Official Pest Reports
Official Pest Reports are provided by National Plant Protection Organizations within the NAPPO region. These Pest Reports are intended to
comply with the International Plant Protection Convention's Standard on Pest Reporting, endorsed
by the Interim Commission on Phytosanitary Measures in March 2002.
Detection of Hypothenemus hampei, Coffee Berry Borer, in Kona, Hawaii
|Date posted: 10/26/2010|
|Contact: Kristian Rondeau, Western Regional Program Manager, at (970) 494-7563 or Valerie DeFeo, National Program Manager, at (301) 734-3393|
On September 8, 2010, the Animal and Plant Health Inspection Service (APHIS), Plant Protection and Quarantine confirmed the identification of coffee berry borer, Hypothenemus hampei, in Kona, Hawaii.
APHIS is working closely with the Hawaii Department of Agriculture to determine the source and the extent of the infestation. Delimiting surveys continue on Kona, as well as detection surveys on nearby islands that grow host material. APHIS is participating in a technical working group, consisting of subject matter experts, to evaluate the current science of the pest.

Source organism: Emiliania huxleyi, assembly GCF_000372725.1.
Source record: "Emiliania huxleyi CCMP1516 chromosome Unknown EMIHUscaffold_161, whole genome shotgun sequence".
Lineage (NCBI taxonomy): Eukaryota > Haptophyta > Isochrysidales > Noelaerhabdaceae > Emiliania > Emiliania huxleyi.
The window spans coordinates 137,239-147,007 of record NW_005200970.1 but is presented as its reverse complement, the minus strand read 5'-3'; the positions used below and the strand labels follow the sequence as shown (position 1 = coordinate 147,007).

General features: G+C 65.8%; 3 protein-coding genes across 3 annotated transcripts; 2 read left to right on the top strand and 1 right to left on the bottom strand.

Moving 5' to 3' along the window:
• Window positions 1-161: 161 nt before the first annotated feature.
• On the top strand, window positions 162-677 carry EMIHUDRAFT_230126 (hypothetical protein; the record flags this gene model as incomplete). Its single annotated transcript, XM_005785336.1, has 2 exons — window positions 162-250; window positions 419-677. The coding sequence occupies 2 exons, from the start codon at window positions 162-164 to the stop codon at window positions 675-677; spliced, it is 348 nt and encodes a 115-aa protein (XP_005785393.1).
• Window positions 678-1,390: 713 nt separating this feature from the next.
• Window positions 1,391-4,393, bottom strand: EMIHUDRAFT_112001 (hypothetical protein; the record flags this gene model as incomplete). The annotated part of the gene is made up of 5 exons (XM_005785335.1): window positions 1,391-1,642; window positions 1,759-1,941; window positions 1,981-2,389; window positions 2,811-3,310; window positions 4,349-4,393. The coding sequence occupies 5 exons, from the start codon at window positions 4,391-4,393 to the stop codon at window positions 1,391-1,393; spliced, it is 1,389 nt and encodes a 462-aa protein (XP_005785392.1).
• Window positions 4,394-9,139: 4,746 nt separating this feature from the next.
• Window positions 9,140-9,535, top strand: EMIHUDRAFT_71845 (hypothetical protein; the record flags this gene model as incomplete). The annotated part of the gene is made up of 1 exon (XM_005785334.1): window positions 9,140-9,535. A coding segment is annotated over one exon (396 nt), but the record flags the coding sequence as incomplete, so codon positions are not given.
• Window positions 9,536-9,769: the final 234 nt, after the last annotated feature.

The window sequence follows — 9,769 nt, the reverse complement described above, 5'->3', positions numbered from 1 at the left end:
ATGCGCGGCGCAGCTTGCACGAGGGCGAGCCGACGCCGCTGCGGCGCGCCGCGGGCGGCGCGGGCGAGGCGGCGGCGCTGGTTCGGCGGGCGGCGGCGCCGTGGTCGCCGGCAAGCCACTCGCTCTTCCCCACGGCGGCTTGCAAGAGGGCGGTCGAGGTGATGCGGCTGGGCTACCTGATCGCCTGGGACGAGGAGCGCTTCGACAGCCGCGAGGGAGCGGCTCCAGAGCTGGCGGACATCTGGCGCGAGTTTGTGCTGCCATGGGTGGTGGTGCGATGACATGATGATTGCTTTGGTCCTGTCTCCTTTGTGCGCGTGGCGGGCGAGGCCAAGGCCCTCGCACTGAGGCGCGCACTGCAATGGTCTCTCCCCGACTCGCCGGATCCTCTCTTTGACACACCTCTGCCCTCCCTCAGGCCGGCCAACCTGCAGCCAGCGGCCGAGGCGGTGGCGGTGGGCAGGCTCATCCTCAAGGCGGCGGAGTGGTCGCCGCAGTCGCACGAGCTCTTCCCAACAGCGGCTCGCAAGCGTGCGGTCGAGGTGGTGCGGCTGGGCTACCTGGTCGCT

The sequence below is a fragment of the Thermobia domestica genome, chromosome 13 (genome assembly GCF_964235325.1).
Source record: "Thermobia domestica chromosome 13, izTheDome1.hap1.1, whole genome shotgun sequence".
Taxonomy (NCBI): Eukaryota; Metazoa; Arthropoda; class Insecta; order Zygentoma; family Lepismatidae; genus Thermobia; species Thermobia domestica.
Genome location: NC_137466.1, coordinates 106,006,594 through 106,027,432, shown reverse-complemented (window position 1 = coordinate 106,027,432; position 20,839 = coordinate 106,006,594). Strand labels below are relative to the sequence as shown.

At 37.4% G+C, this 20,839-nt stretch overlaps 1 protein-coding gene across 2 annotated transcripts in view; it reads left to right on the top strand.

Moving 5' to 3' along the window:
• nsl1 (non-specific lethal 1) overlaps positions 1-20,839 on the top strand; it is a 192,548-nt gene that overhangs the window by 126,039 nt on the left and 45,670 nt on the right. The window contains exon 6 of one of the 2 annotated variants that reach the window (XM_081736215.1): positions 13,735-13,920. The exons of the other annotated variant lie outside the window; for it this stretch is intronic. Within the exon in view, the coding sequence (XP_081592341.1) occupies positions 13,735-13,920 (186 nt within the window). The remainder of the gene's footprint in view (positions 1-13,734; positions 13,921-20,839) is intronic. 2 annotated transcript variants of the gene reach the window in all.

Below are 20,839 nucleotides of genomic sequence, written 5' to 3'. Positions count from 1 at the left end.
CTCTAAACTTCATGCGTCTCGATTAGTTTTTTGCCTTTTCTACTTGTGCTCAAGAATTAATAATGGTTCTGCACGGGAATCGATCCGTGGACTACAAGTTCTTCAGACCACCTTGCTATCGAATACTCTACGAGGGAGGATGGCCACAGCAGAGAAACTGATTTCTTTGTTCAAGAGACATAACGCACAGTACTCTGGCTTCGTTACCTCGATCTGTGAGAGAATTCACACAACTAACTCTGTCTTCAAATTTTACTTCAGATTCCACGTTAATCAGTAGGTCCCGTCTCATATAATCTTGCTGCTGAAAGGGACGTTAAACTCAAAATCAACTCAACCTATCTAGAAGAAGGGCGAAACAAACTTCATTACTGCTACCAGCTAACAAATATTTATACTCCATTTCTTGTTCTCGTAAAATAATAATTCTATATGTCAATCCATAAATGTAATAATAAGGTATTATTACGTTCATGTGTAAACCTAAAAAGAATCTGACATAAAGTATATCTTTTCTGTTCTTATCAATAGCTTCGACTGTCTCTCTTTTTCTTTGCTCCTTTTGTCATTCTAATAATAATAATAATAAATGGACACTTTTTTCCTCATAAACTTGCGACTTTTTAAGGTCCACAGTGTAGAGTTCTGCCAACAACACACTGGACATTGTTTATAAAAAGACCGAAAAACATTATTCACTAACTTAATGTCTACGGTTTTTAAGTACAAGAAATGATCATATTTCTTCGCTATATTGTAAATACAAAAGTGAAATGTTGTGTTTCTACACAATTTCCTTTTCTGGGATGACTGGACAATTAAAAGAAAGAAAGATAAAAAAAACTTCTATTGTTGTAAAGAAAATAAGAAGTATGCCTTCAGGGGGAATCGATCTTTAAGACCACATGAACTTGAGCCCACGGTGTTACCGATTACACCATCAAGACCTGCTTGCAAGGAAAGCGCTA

The coffee berry borer is native to Africa and is found in most coffee-growing countries of the world. It was first reported in the United States from Puerto Rico in August 2007. An adult female can bore a hole in coffee berries and lay 30 to 50 eggs within the berry. Larval feeding on the seed greatly reduces yields and quality. There is a 10:1 female to male sex ratio, and after pupae emerge as adults, sibling mating occurs inside the berry with inseminated adult females emerging in search of berries to oviposit. Unharvested berries and berries that have fallen to the ground can harbor the pest. The insect could possibly be transported in burlap bags containing coffee beans with the husk remaining.
Under IPPC standards, Hypothenemus hampei is considered to be a pest that is transient: actionable, under surveillance in the United States.